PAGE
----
As officials scrambled on Thursday to rehouse thousands of migrants left homeless after a series of three fires that destroyed the Moria reception center on Lesvos, authorities investigating the cause of the blazes are honing in on a group of 30 young Afghan men, Kathimerini understands.
According to officers with knowledge of the investigation, the suspects are all young men who traveled to Greece without their families and had been linked to instances of drug dealing and extortion at the camp. They were not among the 35 migrants who tested positive for the coronavirus earlier this week and who remain at large.
However, they are believed to have taken advantage of the protests of the infected migrants on Tuesday evening to provoke rioting and set the fires. Firefighters who were at the scene that night said they witnessed migrants throwing flammable liquid onto the flames.
Meanwhile, as efforts to respond to the new humanitarian crisis intensify, the government appears to be considering the creation of a new center on the same site.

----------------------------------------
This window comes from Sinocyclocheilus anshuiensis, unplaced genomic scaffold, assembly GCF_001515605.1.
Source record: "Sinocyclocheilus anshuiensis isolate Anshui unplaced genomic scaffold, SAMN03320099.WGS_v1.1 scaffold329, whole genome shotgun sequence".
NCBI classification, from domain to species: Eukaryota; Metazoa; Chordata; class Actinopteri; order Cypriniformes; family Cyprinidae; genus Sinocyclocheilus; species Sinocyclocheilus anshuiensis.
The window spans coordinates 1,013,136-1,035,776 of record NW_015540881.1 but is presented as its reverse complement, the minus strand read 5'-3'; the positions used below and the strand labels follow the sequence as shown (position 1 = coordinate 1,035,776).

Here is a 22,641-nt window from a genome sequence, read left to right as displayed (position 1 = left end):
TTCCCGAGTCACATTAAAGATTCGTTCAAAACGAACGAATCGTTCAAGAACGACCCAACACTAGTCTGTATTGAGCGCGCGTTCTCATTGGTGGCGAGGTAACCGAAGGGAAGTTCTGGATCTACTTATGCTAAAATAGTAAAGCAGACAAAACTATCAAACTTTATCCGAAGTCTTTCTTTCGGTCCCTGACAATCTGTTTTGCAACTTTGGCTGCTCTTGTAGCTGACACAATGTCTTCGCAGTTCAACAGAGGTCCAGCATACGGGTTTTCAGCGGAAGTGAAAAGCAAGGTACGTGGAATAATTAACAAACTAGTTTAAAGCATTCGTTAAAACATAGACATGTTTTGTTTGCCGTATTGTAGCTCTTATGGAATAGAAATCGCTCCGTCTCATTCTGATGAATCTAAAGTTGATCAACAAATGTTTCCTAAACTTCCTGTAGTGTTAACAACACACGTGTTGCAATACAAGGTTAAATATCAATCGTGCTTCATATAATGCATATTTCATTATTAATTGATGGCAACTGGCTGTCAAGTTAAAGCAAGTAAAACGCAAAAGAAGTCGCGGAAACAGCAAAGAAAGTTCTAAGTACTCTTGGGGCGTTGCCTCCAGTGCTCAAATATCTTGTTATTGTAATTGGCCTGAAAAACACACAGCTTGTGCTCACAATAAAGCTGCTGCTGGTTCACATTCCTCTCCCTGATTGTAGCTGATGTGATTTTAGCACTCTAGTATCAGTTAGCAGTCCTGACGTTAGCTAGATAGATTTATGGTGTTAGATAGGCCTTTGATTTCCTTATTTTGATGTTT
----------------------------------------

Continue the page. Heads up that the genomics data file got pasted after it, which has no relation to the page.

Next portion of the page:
The destruction of the Moria camp left some 13,000 people on the street, with many seeking shelter on roadsides and in cemeteries as officials and aid workers started distributing tents and food and water.
A ferry remained docked at the island but plans to transfer around 1,000 people onto it were put off as tensions remained high on Thursday, with residents setting up road blockades in a bid to stop authorities from accessing the site at Moria.
The government is also concerned about the vehement opposition of local residents, and authorities, to the creation of a new camp on the island.
More riot police officers were dispatched to the island to stop migrants from moving to the island’s main town and to guard the area as efforts get under way to create a temporary reception center.
Another concern is that the 35 camp residents who earlier this week had tested positive for Covid-19 and had been due to be transferred to a separate facility are missing. On Wednesday, nine of the 35 were found, but they too disappeared in the chaos after the second fire.
The National Organization for Public Health (EODY) said it had been in contact with the World Health Organization and that medical staff will be dispatched to the island to help respond to the crisis.